The Finest Season Arrives

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The falling leaves drift by the window

            The autumn leaves of red and gold

 —“The Autumn Leaves,” by Johnny Mercer


Out the large windows that grace my study I can see dozens of dozens of trees — mainly red oak, but also maple and pine, pin oak and sweetgum. Larger windows, also unfettered by panes, dominate the formal living room across the hall from the study. There are no bad views from any window in this house. That was its best selling point. We feel as if are living in the midst of an urban park. I guess that makes me both the park ranger and head groundskeeper. The latter duties were relatively simple in the summer, since there is little grass in this park/yard. Maintenance consisted largely of a bit of trimming and blowing off the massive deck and the driveway.

Autumn is the loveliest season to live behind the Pine Curtain. Summer is a misery to this long-transplanted Yankee from New Hampshire. By October I am pining for crisp mornings, Blue Northers, and the turning of leaves. Of course, leaves that turn also fall — hence the other name for autumn. I headed outside the other day for an early morning walk and realized it was not possible to distinguish where the edge of the driveway ended and the shrubbery under the soft carpet of leaves. It was time to haul out the rake.

Of the dozen or so houses on our cul-de-sac, I clearly am the only one personally in charge of the yard. I make that observation based on the fleet of lawn crews who show up during the week, usually on Wednesday and Thursday. They transform our neighbors’ yards into pristine oases of manicured lawns with impeccable shrubbery, highlighted by what flowers are in season — planted in rows with military precision. The crews work quickly and efficiently, blowers and mowers briefly invading the tranquility of our neighborhood. No worries, since I return the favor, usually on Saturday morning.

My Beautiful Mystery Companion prefers the unkempt, natural look to a yard, so I was under little pressure to trim hedges during the summer. The azaleas look spiky now, but are well-watered and cheerful. We have not lived in this house during spring, so that is a treat awaiting, a yard filled on all sides with azalea blossoms.

Earlier this summer, I received a baleful look from my BMC as I flailed away with the weedwhacker. I explained that it is unwise to allow ivy to grow unfettered up wooden siding, because it allows moisture to invade. Eventually the wood will rot. But it is fine to let it creep up the brick, so she relented as I chopped the ivy back from the wood siding out front. I’m allowing it to climb the brick toward the gutter, where I will have to stop its progress.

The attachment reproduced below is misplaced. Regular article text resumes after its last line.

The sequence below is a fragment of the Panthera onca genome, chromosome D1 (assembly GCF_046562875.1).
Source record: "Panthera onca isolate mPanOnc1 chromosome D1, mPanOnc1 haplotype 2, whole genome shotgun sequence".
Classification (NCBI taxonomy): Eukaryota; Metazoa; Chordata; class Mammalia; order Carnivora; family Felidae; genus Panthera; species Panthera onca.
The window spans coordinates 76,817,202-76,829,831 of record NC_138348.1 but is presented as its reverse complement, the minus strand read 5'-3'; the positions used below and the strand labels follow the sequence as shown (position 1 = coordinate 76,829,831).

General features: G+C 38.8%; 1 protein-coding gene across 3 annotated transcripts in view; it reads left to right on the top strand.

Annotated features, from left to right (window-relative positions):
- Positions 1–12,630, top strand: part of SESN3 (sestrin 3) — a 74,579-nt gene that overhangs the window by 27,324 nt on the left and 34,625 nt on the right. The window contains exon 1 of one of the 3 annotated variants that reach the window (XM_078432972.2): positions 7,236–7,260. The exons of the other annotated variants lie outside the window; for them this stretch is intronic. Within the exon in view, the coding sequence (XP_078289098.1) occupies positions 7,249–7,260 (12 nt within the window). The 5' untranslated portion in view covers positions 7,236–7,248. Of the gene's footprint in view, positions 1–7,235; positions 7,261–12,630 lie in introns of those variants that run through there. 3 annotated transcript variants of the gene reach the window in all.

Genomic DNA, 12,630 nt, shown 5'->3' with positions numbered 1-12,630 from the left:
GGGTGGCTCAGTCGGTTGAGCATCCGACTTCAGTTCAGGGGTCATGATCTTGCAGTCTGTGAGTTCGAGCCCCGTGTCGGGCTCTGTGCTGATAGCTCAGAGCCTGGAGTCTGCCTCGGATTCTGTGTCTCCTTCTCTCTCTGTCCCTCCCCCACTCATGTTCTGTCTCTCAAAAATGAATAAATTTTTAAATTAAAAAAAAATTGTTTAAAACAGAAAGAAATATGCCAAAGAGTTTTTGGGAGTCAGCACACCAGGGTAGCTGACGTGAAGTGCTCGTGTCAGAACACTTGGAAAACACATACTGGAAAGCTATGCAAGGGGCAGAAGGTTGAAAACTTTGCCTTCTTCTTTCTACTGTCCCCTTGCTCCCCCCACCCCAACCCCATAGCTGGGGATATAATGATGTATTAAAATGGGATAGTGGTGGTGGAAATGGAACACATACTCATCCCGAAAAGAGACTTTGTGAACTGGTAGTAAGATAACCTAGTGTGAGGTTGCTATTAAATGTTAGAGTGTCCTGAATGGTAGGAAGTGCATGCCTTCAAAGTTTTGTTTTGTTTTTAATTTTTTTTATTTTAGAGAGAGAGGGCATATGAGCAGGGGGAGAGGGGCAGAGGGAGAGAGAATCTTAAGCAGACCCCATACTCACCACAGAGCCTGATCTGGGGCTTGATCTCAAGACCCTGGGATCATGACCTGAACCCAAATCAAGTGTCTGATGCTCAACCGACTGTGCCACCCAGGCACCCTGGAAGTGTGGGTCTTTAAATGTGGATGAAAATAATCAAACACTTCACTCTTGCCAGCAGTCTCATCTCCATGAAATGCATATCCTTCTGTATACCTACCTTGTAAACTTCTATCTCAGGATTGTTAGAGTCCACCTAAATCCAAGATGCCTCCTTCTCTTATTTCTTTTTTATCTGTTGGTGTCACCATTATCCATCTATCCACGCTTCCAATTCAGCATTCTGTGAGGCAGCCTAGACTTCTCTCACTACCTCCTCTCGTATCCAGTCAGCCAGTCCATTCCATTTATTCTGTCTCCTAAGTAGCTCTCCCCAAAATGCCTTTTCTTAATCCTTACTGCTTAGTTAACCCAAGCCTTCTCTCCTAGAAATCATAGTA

I raked the driveway for two-and-a-half hours, using the blower to speed things up a bit, leaving the leaves in the small yard and in the ivy that surrounds the house. I was trying to get the driveway clear so trick-or-treaters could find their way to the house on Halloween. It took 15 leaf bags to accomplish that task on a lovely morning, warm enough to wear a T-shirt but not enough to break a sweat. Raking affords one time for reflection while keeping one’s body engaged in a useful activity. Like most of us who have skated well into middle age, there is plenty upon which to reflect.

There are plenty of leaves left as well. As I look out the study window, the sky is still nearly obscured by a canopy of leaves, turning color, turning loose. The light is changing as well, more vibrant and less hazy. The sun is at a different angle, the temperatures cooler. My senses feel heightened with the heat of summer gone. I feel rejuvenated by the cool air, more hopeful and energetic.

I might not feel so sanguine when I fill that last bag of leaves around Christmas. I am keeping count how many bags I’ll fill before the canopy is clear. I figure it will total somewhere around 130 or so. Drop a line if you would like to make your estimate. Better yet, bring a rake and pitch in if you’re feeling the need for reflection and some exercise. I’ll supply the coffee.

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